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We think of the statues of Ancient Greece as glistening white marble, yet they were beautifully painted in a rainbow of colors to imitate life.  So too, the poetry of the ancient Greek world was meant to be performed to music…maybe Sappho and Pindar had more in common with the Beatles, Slim Shady, and Bob Dylan than we think (although I, for one, will never accept that bad Nobel prize).  Unfortunately, the music of the ancient classical world has always been elusive.  We know how deeply the ancients praised its lyrical form and its emotional depth.  We even have extensive descriptions and directions of musical pieces, complete with comprehensive explanations of tones, scales, and meter.  In a few cases we have the notes themselves, there are extant scores for tunes which show each noise to be made in the fashion of modern music (albeit with a different notation).   Yet these aids have never been good enough to make musical recreations which were compelling.  The oddball classicists who tried to perform the songs from the ages of Athens and Alexander, succeeded only in making discordant and unpleasant harmonies.  Either the musical archaeologists were doing it wrong, or worse, the ancient world had a tin ear (and the sweeping rhythm of the poetry and art makes this seem unlikely).

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A new project has come together to try another stab at ancient Greek music.  The researchers and musicians based the heart of their work around recently discovered auloi which were found in superb condition.  The aulos was the “twin flute” of antiquity—actually a double reed instrument something like a twin oboe.  The aulos was the instrument of shepherds, slaves, and entertainers (as opposed to the expensive lyre which was the instrument of aristocrats, academicians, and such).  Although i have never heard it, the aulos is important to me because of the story of Apollo and Marsyas, a myth which is very dear to me (and instantly familiar to all artists who hear the story).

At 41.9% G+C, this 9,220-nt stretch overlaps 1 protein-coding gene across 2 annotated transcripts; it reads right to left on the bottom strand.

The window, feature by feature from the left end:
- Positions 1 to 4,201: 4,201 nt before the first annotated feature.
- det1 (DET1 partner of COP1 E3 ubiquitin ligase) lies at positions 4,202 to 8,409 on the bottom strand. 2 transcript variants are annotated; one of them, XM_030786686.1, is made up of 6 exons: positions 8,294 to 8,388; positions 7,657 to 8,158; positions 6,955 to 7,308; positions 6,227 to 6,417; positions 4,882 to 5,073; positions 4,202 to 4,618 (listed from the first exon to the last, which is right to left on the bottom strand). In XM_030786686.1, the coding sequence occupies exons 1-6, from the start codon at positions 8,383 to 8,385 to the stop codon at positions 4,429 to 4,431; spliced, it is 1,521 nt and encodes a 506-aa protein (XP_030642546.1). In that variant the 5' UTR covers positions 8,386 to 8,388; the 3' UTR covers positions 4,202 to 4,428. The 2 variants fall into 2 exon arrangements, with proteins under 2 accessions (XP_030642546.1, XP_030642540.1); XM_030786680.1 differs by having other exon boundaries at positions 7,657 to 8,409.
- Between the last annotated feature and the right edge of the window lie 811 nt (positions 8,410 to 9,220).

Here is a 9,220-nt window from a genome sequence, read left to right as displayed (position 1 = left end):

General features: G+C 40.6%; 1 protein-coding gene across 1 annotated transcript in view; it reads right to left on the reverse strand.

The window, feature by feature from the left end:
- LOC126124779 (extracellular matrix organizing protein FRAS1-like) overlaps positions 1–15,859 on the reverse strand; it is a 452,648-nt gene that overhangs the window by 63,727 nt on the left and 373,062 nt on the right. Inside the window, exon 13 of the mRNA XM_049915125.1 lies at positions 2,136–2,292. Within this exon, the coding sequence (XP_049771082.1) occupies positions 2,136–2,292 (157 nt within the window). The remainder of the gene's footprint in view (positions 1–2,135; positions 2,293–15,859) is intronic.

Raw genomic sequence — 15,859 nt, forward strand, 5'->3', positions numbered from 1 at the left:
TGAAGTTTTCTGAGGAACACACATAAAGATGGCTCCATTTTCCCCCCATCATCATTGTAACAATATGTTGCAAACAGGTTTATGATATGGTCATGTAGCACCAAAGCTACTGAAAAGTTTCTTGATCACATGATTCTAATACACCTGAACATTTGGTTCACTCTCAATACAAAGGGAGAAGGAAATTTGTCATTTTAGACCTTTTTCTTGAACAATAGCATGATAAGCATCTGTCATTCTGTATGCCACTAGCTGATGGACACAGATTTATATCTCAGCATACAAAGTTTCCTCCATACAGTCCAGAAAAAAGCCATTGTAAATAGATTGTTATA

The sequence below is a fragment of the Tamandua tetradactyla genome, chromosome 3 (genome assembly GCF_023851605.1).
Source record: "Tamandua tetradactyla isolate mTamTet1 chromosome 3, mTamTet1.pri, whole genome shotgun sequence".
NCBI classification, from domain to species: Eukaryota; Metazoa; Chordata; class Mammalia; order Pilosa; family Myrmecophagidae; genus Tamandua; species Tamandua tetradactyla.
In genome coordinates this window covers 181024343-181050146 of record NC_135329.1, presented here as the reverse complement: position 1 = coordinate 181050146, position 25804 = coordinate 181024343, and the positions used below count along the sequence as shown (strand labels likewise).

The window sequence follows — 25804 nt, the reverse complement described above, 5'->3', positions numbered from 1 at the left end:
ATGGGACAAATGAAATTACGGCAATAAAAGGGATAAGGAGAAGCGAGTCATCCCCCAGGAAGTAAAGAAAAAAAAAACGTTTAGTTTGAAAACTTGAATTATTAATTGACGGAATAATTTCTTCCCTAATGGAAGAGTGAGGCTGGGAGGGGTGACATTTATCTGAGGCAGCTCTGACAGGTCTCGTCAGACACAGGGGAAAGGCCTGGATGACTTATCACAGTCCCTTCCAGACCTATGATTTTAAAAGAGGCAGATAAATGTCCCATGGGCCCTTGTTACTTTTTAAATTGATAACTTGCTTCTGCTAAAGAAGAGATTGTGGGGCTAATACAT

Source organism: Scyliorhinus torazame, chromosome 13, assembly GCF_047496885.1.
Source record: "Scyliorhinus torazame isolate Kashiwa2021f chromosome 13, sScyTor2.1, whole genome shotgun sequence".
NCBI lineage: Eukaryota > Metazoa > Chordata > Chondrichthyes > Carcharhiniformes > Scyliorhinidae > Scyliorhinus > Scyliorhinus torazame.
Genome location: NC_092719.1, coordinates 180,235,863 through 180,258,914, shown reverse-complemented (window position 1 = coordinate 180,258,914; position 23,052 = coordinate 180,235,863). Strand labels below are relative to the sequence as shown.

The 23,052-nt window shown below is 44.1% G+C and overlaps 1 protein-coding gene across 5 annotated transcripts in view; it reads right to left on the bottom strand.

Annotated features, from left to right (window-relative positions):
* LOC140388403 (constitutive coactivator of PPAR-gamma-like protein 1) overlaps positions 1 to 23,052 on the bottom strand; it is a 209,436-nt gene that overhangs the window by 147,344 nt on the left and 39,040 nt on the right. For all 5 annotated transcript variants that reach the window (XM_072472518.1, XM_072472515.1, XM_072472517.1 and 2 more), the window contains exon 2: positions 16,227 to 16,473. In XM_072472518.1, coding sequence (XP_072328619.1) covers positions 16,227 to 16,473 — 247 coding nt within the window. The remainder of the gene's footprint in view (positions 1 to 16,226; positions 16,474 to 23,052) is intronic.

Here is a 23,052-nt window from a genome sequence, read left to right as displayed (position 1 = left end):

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Using these ancient auloi, musical scholars and musicians have exhaustively reviewed the ancient notes and commentary.  They have poured effort into understanding weird ancient musical terms like “mode, enharmonic, diesis.”  They read the poetry and they practiced…and, yes, they invented and guessed and made things up with their imaginations (which surely is the greatest magic of art, anyway).  I will let you read about their amazing methodologies on your own, but the upshot is you can listen to a closer (?) approximation of ancient Greek music.

[Imagine that Youtube clip was playing here: I would update my wordpress plan to make this possible, but it would cost $48, which would cause me to go bankrupt]